Frankly, organizations that are moving forward and experiencing growth seldom tolerate this guy for very long, but plateaued organizations have a way of tolerating him. In fact, individuals and even departments have a way of becoming “territorial” about their work. No one is allowed to touch what’s theirs and no one is allowed to expect them to touch what’s not. Such people tightly compartmentalize responsibility in a manner that limits their efforts to the minimums.

When an organization is not moving forward, its people stop moving forward too.

If you’ve been in a growing organization, you know that every day is characterized by an “all hands on deck” mentality or an “if you’re the closest…” work ethic. Now sometimes, we end up stepping on each other or acting a bit inefficiently when we don’t divide the work clearly, but such errors occur because of effort, not a desire for idleness.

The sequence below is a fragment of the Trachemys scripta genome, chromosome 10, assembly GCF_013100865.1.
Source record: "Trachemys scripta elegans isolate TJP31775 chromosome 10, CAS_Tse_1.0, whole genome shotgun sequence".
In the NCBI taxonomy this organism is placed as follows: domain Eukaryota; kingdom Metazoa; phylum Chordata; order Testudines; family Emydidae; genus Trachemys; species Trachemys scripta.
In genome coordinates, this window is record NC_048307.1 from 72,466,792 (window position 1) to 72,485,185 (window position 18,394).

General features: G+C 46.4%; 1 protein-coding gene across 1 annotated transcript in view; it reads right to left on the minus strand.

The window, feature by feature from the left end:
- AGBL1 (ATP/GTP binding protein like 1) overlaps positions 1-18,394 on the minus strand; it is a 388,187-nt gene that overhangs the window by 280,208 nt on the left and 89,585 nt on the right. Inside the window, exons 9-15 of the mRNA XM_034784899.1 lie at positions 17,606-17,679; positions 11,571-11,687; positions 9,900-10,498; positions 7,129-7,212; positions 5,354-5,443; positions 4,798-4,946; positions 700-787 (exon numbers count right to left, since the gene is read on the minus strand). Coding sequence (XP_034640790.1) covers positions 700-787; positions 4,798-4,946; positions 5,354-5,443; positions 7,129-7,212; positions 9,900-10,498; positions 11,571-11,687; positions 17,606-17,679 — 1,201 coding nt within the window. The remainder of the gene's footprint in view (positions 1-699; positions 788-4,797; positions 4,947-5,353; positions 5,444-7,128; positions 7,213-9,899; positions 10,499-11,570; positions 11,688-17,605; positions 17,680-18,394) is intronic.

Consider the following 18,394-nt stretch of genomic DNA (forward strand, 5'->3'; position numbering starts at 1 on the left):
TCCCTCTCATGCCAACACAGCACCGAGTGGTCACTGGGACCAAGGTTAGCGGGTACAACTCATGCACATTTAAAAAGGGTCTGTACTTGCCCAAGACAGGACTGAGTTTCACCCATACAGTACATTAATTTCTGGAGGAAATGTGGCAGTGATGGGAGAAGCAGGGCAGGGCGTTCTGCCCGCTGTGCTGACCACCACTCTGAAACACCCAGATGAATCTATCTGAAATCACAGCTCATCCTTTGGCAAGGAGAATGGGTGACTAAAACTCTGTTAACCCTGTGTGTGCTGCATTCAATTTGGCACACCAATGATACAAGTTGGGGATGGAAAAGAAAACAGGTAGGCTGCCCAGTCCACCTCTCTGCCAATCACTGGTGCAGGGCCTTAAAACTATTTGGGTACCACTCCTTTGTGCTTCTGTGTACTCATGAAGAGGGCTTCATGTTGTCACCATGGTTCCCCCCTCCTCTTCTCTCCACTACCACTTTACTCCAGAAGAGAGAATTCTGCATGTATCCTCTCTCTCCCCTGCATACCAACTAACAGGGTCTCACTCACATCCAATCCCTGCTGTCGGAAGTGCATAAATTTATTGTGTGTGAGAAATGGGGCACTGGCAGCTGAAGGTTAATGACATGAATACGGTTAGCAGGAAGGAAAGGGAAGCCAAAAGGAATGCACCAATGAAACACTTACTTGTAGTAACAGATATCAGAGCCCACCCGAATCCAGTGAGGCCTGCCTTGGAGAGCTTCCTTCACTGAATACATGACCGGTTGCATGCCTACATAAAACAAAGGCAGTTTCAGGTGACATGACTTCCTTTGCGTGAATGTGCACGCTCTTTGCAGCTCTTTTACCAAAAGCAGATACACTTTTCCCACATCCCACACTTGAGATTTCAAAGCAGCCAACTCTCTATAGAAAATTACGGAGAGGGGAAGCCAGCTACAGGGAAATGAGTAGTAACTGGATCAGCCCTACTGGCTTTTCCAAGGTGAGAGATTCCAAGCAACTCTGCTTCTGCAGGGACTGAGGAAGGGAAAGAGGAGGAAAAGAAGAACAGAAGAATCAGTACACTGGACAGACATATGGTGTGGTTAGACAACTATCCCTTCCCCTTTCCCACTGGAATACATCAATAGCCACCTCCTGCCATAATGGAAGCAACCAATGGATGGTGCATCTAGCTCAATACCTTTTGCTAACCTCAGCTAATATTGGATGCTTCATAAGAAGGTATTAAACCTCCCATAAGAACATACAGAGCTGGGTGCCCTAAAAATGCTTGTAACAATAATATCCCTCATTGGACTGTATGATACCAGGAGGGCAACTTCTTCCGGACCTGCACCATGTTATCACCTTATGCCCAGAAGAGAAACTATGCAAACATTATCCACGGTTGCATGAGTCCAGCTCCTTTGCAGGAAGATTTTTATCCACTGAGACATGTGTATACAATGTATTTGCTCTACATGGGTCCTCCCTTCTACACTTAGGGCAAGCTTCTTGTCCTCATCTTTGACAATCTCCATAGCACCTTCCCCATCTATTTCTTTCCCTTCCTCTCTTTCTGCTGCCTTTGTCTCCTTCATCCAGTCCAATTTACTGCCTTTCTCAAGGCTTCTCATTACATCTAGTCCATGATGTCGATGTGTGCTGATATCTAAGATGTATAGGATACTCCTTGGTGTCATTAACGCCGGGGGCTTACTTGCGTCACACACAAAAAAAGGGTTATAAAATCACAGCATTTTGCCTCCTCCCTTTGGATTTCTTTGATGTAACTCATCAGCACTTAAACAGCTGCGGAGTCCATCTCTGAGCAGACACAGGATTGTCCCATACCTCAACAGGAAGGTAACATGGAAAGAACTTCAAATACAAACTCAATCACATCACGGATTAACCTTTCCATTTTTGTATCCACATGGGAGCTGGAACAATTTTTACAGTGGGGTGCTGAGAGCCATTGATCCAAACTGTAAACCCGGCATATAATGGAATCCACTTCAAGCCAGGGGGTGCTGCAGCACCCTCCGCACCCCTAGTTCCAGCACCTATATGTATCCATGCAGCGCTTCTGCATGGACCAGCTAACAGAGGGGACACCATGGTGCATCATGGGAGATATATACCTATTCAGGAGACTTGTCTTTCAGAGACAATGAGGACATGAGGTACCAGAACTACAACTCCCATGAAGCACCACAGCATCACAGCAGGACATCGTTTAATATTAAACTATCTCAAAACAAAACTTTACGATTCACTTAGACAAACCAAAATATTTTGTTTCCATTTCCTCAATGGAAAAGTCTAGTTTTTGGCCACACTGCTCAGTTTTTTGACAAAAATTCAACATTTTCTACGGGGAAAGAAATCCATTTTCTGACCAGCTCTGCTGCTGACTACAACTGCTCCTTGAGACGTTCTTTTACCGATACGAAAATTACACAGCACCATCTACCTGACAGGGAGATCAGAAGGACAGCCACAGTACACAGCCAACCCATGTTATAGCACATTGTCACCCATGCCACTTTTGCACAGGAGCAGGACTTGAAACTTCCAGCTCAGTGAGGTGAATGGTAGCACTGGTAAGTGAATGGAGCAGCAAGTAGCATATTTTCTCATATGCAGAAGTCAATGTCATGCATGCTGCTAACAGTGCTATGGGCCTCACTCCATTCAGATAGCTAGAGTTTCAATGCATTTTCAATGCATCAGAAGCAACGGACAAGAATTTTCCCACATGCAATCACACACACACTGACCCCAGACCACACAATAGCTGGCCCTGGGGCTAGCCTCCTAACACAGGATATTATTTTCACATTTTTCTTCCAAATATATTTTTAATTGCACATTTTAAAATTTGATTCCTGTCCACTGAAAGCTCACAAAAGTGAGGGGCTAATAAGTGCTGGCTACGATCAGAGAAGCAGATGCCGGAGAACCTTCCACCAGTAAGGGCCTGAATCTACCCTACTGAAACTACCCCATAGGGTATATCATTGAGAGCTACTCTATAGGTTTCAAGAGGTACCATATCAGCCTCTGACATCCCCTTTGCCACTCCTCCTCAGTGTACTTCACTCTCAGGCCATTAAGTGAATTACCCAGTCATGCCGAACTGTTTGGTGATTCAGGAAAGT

If you’re people demonstrate a hesitancy to step up to assignments, if they look at others before making the play themselves, if they seem clearer on what they don’t do, then you probably have a plateaued organization. Never forget that not-my-job guy doesn’t work for a winning organization.